Natasha Marin Credit: courtesy the artist

Conceptual artist Natasha Marin’s Black Imagination creates a safe haven for Black folx during a time when it is needed more than ever. As Black communities continue to be disproportionately impacted by COVID-19, Black Imagination is not only a book but also a project: an invitation to acknowledge and extend beyond the limitations of our current reality by envisioning a future that centers our wishes, healing, and dreams.

Three years ago, the Black Embodiments Studio (a critical Black art writing residency run by Northwestern alumni Kemi Adeyemi) introduced me to Marin’s work. The residency encouraged its members to investigate explorations of Black aesthetics in Seattle while simultaneously rooting them within a tradition of Black radical thought. As a writer, emerging artist, and a Black girl raised in a sea of whiteness, I was (and still am) validated when I recognized that experiential exhibitions made for and by Black women could happen where I lived. They can happen and can amplify all of our voices, giving equal time to linger on each frequency, texture, and tone.

That night, I stood in line to enter the space and saw Natasha Marin. She asked, in an ancient language that only we know, How do you heal yourself? Now, I have had the pleasure of digitally connecting with Marin to discuss her curated book, her practice, and how Black folx can heal during times of uncertainty.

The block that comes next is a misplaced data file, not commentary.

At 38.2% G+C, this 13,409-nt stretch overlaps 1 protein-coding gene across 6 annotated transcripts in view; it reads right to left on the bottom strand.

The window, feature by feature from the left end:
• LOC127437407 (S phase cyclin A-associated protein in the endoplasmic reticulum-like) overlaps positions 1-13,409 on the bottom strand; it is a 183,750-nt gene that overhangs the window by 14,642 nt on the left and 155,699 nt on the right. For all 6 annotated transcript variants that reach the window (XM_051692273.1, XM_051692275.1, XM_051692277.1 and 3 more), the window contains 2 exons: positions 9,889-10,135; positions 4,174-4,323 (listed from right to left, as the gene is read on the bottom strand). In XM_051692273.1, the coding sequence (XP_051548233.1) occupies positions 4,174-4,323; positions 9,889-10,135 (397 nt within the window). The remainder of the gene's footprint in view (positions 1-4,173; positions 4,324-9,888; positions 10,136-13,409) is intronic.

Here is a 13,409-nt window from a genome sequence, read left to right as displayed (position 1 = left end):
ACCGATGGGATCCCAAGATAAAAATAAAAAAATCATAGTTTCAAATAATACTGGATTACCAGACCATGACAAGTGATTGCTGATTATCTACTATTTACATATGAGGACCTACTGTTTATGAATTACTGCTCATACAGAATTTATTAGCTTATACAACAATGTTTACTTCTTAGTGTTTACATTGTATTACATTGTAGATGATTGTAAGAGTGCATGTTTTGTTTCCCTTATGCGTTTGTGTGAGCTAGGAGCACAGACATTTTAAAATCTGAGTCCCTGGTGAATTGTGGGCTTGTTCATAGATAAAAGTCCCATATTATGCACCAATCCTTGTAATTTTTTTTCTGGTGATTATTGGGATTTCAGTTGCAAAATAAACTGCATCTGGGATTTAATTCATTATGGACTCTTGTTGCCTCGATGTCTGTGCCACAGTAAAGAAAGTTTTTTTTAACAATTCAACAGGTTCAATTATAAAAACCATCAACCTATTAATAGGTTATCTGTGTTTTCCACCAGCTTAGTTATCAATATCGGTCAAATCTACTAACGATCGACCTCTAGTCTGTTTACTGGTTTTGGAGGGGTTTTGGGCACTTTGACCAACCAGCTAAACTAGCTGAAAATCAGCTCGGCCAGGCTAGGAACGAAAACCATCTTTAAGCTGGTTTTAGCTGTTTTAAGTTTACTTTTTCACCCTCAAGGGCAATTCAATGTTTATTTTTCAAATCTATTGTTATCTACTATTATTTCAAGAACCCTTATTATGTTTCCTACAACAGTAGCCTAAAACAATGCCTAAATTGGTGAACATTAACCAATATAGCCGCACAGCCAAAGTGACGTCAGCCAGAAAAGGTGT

Mia Harrison: What is the Black Imagination?

Natasha Marin: My nine-year-old says it’s about freedom.

My typically salty teenager suggests that getting there is the hard part. She describes the Black Imagination as a metaphysical space one might have to “take a Matrix pill” to get to—except the other side you arrive at is actually inside yourself.

I would say that the Black Imagination begins beneath the skin that signifies and extends as far as we can cast ourselves across time and space. We always have to begin by unimagining though. We have to decenter the insidious delusion of whiteness to behold the totality of the Black Imagination.

How did the conceptual project come to be?

Picture it: Sicily, 1929. I jest.

Once upon a time there was a Black woman who was secretly a workaholic. That’s me. But since society sees nothing wrong with a Black woman working herself to death, it took this person of the global majority a significant amount of time to figure out how she could hack her own workaholic self-starter system to put energy back in and stave off severe adrenal fatigue. I know that’s not what you’re asking, exactly . . . but it’s still a true story.